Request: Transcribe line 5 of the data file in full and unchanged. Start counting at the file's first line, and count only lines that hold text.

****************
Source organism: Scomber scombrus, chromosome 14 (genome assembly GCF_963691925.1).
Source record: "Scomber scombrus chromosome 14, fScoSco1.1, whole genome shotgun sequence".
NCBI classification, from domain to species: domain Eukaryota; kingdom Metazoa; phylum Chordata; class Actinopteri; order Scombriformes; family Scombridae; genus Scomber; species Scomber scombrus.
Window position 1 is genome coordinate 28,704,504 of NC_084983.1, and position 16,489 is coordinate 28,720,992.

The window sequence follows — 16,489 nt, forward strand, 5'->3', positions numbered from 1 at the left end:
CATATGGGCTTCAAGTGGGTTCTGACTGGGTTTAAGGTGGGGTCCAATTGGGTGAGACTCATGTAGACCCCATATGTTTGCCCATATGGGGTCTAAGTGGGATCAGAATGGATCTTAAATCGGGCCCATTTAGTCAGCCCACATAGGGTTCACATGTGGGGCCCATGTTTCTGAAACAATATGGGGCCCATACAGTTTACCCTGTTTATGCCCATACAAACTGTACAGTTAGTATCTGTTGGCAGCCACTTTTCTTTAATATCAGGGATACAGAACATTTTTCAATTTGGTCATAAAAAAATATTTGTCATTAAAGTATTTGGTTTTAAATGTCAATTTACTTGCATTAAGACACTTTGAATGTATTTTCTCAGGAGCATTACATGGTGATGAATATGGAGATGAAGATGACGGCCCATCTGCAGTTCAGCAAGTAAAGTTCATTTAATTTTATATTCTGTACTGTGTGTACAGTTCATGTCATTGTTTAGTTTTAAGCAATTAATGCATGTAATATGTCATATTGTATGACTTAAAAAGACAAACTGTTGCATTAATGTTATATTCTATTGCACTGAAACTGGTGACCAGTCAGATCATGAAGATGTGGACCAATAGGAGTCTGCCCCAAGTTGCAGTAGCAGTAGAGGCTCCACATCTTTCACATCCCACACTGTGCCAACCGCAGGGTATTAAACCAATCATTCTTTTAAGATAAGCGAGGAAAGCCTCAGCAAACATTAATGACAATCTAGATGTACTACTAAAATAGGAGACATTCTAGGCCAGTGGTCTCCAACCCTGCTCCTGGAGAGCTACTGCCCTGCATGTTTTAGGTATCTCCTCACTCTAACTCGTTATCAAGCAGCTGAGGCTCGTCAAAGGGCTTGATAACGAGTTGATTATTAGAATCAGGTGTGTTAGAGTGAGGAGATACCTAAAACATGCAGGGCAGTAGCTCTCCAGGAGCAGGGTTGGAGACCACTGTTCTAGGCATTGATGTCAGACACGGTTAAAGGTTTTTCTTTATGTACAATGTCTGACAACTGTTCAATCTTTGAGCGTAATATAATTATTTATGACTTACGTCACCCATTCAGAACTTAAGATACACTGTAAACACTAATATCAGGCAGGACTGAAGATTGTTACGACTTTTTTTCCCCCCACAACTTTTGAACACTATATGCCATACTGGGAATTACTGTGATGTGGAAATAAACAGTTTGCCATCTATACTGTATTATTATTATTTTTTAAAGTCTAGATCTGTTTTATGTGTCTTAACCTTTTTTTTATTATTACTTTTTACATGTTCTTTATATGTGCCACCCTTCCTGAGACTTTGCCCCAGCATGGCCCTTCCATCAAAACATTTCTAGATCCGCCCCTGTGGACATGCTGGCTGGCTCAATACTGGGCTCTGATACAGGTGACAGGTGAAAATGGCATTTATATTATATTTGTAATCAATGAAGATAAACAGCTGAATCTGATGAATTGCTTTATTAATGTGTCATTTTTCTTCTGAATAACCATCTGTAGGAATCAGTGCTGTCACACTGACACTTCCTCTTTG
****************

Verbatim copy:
The window sequence follows — 16,489 nt, forward strand, 5'->3', positions numbered from 1 at the left end: